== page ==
Larry locked the door behind us and joined us.  “Seven’s the number we need to do this thing.”

“What thing?” I said.

“This thing,” said Larry.  He threw something onto the table between us.  A big, musty-smelling book.  He reached between me and Laur, tipped the cover open with his finger, and leafed through the pages.  “There.”

All I saw were a bunch of scrawling letters with a drawing that looked like a zombie.

“What’s it say?” Sands asked.

“Don’t they teach you kids Latin anymore?”  Not even the guard and the woman nodded.  “Jesus … Stole this from my uncle.  Archaeologist, dug up a bunch of old monasteries in France.  Said the church didn’t want to lay claim to this.  I figured it was something special.”

“So?” said Justin.

“It’s magic.  Spells.  This one’s to stop the end of days.”


“The Rapture.  Revelations?  You think the Bible’s all metaphor?  The dead walk.  I’m sure it’s not what the Pope thought it’d be.”  Larry laughed.  “If seven of us say the words, we reset the clock.  The dead go back to being dead and we get back to living.”

“What about our parents?”

“Nothing’s perfect.”


The next chapter

Have desk, will write

Have desk, will write (Photo credit: Bright Meadow)

Today, I’m going to share some of what’s happening next with my work in progress (WIP).

Early in the life of Writerly Goodness, I blogged regularly about my WIP, from its origins, through various drafts, to the lessons the whole process taught me.  I also blogged my character sketches and world-building fairly extensively.  I’ve been a little quiet on the subject in recent months however.

The reason for this is that I have been focusing on the revision of my latest draft, and in keeping with my reasonable and malleable goals for the new year, I have now finished that work (to the degree I am currently able) and have sent my manuscript for a content edit.

This is scary.

Why?  Because it means that I’m taking this whole process seriously.  I’m getting closer to perfecting Initiate of Stone for submission and/or publication.

Given the responses I’ve gotten from various writerly authority figures in my early life, my internal editor is very well-versed in the whole “what the hell do you think you’re doing/you can’t write/your ideas are crap/your writing is puerile/you’ll never make it” brand of advice.  I’ve had to tame that beast and try to get over it.

But … there’s still this voice in my head that says: “but what if this investment (the content edit) backfires?”  What if the result is the confirmation of all my worst fears and neuroses?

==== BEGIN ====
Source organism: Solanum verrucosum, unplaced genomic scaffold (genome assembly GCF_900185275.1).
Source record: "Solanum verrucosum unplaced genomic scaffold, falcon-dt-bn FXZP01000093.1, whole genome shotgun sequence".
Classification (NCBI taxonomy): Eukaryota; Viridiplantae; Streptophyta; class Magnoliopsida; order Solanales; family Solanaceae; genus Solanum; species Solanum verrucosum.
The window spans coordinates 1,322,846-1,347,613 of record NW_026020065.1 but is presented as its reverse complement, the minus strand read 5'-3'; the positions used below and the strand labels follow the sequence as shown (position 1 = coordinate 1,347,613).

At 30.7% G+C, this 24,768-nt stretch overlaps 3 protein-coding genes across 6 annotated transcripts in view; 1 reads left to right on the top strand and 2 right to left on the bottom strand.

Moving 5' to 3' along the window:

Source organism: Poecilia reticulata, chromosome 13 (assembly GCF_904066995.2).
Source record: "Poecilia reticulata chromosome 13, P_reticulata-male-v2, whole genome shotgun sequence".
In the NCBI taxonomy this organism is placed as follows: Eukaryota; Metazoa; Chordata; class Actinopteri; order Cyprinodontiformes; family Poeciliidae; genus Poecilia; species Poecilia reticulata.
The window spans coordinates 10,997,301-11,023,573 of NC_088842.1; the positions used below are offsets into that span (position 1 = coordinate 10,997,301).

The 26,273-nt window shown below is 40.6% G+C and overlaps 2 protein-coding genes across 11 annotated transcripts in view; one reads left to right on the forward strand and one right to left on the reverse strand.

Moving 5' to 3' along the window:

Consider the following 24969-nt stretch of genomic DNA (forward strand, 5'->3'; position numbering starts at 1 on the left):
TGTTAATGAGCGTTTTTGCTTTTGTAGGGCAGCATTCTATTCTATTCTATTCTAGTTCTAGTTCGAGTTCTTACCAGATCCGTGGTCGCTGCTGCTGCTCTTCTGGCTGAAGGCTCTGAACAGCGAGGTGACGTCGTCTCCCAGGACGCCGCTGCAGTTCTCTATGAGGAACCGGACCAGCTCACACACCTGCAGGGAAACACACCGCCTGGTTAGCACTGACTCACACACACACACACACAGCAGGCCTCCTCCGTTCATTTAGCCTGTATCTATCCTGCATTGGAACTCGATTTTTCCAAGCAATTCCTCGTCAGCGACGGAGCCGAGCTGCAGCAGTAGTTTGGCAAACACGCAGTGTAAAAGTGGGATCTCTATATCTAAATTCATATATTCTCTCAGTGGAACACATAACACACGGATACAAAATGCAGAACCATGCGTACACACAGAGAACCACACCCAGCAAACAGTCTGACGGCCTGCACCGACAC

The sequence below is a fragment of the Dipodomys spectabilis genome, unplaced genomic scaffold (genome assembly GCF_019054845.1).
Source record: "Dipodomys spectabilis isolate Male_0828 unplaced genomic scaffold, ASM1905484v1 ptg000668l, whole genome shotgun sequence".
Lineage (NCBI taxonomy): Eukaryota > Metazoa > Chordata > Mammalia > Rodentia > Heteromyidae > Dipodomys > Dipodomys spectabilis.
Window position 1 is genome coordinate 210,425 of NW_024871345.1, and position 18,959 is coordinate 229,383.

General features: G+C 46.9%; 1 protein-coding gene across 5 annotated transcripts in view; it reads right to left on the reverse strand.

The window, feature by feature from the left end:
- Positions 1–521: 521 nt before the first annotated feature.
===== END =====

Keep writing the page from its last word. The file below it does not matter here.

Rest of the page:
I can’t think about that.  So, while I wait to hear back from the editor, I’m moving on.

What’s up, buttercup?

First, I’m going to make a few submissions of short stories.

I’m revising one for submission to an SF magazine, which I will have to do this weekend.

I’m going to participate in a few flash fiction challenges.

I’m also going to aim for a couple of anthology submissions:

  • Sword and Mythos – January 15-February 15, 2013
  • Tesseracts 17 – February 28, 2013
  • Plus, I’m going to keep my eye out for the open reading period for Fearful Symmetries.  I don’t know if I’ll have anything appropriate for the publication, but I’ll certainly give it a try.

Second, I’m going to move on to a new novel.  As of my last writing on the subject, I hadn’t decided what.  The logical next step would be the second novel in the Ascension series, Apprentice of Wind.  I’m thinking that something completely different might be in order though.

So just to give me a complete break from Ferathainn for a while, I’m going to tackle Gerod and the Lions.  I’m just going to leave you with the title for now and I’ll let you know how it goes 🙂

Finally, I’m getting back to work on my critiquing.  I’ve been inactive on this front for a while, again because I’ve been focusing on my novel, but I’m waaaaaay overdue in this department and I have to get back into it.

This will have to wait one more week, in the event, because I’m traveling for the day-job again.  My apologies to my peers.  Zombie Mel will return from the land of the critiquing dead, just not quite yet.

Set yourself up for success

The deal here is that if you are progressing on one project, but not actively working on it,

St. Augustine writing, revising, and re-writin...

St. Augustine writing, revising, and re-writing: Sandro Botticelli’s St. Augustine in His Cell (Photo credit: Wikipedia)

you may need to pick something else up.  Take on a new challenge.  Keep honing your craft.  Get over your bad self.

Now this is not something you might just choose to do while waiting to hear back from your beta-readers or an editor.  You could be querying, or trying to get your self-publishing ducks in a row.  Keep in touch with your creativity.  A writer writes above all else.

Some people may think that juggling projects is a bad idea.  They want to see one project through from beginning to end and believe that they can’t divide their attention with another novel.

There are going to be those fallow times though, and I’m not just talking about those times when you have to “get distance” from your novel between drafts, when you might want to do something non-writing related (I’ve done home reno projects, or some other form of artistic expression for this, drawing, pottery, or taking part in a play).

I’m not talking about keeping your creative reserves replenished with reading and movies and creative dates either.

I’m talking about those times when you’re waiting.  Fill up those fallow times with new creative projects so you don’t stall out entirely.  Don’t let your muse get lazy.  Keep him, her, or it, active and healthy.

This is just my opinion.  In no way am I suggesting that this approach is the only one.  It’s just the strategy that I’m using, and that I’ve seen other successful authors use.

How do you fill up your fallow times?  How do you manage your writing projects?  Do you work multiple ones at the same time, or focus on a single project until it’s completed?  Do share 🙂